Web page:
(Reading) I hate to say it, but from the very beginning in the maternity ward the baby, Lula Ann, embarrassed me. Her birth skin was pale, like all babies', even African ones, but it changed fast. I thought I was going crazy when she turned blue-black right before my eyes. I know I went crazy for a minute because once, just for a few seconds, I held a blanket over her face and pressed. But I couldn't do that no matter how much I wished she hadn't been born with that terrible color. I even thought of giving her away to an orphanage someplace, and I was scared to be one of those mothers who put their babies on church steps. Recently, I heard about a couple in Germany, white as snow, who had a dark-skinned baby nobody could explain. Twins, I believe - one white, one colored. But I don't know if it's true. All I know is that for me, nursing her was like having a pickaninny sucking my teat. I went to bottle-feeding soon as I got home. My husband, Louis, is a porter. And when he got back off the rails, he looked at me like I was really crazy and looked at her like she was from the planet Jupiter. He wasn't a cussing man, so when he said, goddamn, what the hell is this, I knew we were in trouble. That's what did it, what caused the fights between me and him. It broke our marriage to pieces. We had three good years together. But when she was born, he blamed me and treated Lula Ann like she was a stranger - more than that, an enemy. He never touched her. I never did convince him that I ain't never ever fooled around with another man. He was dead sure I was lying. We argued and argued till I told him her blackness must be from his own family, not mine.
GROSS: That's Toni Morrison reading from her new novel "God Help The Child."
So the mother distances herself from the daughter because of the daughter's dark skin. The father leaves thinking this child must not be his because he, too, is lighter-skinned. And that sets the whole story in motion. And I'm wondering why you chose color, you know, the level of blackness as a central part of a story.
MORRISON: Well, I wanted to separate color from race. Distinguishing color - light, black, in-between - as the marker for race is really an error. It's socially constructed. It's culturally enforced. And it has some advantages for certain people, but this is really skin privilege. The ranking of color in terms of its closeness to white people or white-skinned people and its devaluation according to how dark one is and the impact that has on people who are dedicated to the privileges of certain levels of skin color.
GROSS: So were there times in your life when you've been exposed to that kind of hierarchy of color within the African-American community?
MORRISON: I have. I didn't have it until I went away to college. I didn't know there was this kind of preference. But I noticed, in addition to the outside world of Washington, D.C., which at that time - this is 1949, 1950 - there were very obvious stated, written differences between what white people were able to do and what black people were able to do. But on the campus, where I felt safe and welcome, I began to realize that this idea of the lighter the better and the darker the worse was really - had an impact on sororities, on friendships, on all sorts of things, and it was stunning to me.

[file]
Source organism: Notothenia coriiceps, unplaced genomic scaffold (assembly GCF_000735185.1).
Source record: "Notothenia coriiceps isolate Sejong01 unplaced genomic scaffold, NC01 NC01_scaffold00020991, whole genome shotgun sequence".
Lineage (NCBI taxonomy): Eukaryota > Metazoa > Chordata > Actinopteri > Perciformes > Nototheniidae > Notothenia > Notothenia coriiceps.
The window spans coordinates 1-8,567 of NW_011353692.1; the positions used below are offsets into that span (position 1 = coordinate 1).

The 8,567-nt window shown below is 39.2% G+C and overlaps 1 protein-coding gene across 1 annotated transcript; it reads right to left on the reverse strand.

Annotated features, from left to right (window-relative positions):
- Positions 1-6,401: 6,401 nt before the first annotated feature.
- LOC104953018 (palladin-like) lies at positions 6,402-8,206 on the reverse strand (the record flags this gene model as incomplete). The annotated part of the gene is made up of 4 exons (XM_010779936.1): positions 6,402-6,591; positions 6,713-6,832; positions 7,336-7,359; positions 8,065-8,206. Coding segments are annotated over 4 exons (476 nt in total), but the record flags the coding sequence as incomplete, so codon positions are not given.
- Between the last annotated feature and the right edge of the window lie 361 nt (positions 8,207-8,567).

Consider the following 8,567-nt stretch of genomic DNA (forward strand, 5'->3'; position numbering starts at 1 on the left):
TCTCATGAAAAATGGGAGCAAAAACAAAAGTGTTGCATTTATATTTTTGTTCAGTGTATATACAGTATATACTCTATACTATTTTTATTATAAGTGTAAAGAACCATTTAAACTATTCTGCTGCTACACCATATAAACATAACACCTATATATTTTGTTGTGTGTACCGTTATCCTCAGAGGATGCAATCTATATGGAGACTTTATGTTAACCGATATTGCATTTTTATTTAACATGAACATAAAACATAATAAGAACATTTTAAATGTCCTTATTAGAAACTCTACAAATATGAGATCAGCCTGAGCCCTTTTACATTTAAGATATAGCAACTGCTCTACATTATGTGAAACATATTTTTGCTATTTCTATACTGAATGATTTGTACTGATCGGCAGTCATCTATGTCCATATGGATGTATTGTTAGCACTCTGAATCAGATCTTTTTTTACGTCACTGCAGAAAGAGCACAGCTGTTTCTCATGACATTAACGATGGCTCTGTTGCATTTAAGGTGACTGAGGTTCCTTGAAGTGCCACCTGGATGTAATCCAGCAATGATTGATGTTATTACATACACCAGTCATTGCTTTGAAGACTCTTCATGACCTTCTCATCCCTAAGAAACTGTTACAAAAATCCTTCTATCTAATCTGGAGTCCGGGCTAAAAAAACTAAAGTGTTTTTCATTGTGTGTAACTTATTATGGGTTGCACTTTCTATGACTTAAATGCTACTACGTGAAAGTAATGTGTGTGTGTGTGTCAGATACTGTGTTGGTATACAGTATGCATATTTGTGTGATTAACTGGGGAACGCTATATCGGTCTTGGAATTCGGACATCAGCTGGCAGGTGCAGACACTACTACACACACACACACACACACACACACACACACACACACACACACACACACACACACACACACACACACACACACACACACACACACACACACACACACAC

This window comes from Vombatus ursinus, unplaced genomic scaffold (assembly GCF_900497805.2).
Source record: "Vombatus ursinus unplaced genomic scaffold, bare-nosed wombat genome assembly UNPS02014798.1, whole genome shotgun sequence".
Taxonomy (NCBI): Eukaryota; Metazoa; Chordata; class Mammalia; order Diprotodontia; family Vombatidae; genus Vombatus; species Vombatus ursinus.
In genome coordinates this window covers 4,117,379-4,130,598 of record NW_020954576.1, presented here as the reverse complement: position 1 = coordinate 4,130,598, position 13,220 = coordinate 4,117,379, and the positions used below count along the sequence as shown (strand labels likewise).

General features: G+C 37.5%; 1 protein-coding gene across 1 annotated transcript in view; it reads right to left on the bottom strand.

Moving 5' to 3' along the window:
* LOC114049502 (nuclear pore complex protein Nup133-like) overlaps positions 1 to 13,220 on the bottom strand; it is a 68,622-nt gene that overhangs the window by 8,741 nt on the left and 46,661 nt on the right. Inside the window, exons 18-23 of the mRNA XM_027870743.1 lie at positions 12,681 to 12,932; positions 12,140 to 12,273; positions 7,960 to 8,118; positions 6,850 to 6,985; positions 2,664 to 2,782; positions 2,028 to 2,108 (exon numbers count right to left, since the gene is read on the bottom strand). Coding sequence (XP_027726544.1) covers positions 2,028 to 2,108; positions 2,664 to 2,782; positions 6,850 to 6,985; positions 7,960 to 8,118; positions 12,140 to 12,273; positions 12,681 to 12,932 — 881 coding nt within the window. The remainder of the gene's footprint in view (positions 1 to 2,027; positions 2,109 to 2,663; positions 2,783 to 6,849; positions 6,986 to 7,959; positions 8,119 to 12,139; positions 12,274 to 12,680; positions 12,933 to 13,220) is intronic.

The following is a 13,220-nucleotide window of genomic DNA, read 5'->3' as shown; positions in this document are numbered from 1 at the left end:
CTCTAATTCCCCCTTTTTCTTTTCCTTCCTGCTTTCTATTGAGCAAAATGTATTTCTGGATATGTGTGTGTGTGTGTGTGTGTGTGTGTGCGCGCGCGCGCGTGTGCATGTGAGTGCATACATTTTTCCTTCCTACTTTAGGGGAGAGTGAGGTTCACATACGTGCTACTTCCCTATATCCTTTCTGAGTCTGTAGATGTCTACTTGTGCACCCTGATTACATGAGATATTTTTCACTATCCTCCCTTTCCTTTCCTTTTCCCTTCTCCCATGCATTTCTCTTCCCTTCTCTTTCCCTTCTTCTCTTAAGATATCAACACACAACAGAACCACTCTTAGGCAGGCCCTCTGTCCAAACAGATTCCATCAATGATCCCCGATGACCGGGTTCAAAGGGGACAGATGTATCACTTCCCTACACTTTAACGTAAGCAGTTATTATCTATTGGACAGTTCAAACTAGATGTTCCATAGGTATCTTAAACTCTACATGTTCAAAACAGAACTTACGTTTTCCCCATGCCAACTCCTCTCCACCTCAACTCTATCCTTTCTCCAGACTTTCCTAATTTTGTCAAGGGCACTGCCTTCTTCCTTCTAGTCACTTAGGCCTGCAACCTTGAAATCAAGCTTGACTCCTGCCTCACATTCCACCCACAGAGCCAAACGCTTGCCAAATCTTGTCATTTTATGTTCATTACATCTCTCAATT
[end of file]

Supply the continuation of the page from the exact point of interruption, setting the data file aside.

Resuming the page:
GROSS: And you went to a traditionally African-American college, Howard University.
GROSS: So what effect did that have on you, and where did people see you? Where did people perceive you as fitting in in that hierarchy of color?
MORRISON: I don't know. I really don't know. I had some very - I thought the whole thing was a little theatrical. None of that seemed real to me. I left - I was an English major, we'll say. And I went into the drama department with the Howard Players because they, A, read literature differently from the way it was discussed in a class and also the criteria for excellence had nothing to do with color. It had only to do with talent. And that was a different environment, one in which I thought - well, I did actually - I thrived in that kind of environment.
GROSS: There was a New York Times Magazine cover story about you recently, and in that article you describe when you were young witnessing your father throw a white man down the stairs because your father thought this man was coming up the stairs after his daughters. Was your father afraid this man was coming to abuse you and your sisters?
MORRISON: I think he thought so. I think his own experience in Georgia would've made him think that any white man bumbling up the stairs toward our apartment was not there for any good. And since we were little girls, he assumed that. I think he made a mistake. I mean, I really think the man was drunk. I don't think he was really trailing us. But the interesting thing was, A, the white man was - he survived. B, the real thing for me was I thought - I felt profoundly protected and defended. I was not happy because after my father threw him down the steps all the way out into the street, he threw our tricycle after him. That was a little bit of a problem, since we needed our tricycle.